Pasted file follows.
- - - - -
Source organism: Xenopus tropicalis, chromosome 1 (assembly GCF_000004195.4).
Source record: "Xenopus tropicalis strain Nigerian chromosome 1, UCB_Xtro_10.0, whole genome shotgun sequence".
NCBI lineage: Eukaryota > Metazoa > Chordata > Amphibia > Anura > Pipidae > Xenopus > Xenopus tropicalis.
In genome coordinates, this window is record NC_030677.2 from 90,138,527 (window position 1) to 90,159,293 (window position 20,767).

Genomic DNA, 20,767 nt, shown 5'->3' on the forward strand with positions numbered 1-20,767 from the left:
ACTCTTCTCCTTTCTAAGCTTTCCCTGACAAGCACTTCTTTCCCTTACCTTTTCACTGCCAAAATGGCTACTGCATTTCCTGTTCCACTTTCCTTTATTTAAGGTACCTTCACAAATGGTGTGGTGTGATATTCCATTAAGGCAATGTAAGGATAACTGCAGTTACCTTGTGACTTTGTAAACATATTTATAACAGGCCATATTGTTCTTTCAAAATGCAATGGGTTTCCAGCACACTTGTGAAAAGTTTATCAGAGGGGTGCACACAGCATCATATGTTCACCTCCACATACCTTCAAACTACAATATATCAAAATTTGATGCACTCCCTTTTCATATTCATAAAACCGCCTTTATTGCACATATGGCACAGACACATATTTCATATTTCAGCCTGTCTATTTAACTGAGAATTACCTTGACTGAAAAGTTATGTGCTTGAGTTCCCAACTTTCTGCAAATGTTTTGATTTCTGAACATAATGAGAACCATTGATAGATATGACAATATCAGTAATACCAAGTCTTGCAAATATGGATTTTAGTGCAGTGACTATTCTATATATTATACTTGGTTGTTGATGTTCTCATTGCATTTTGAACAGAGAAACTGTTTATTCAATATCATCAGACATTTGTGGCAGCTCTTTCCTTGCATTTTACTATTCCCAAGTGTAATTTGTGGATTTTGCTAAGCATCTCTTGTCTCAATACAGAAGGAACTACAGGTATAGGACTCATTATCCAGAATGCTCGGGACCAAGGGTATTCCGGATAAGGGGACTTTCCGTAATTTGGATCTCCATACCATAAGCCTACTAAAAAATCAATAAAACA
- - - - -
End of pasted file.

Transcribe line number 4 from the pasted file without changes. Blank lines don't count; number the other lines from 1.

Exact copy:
In genome coordinates, this window is record NC_030677.2 from 90,138,527 (window position 1) to 90,159,293 (window position 20,767).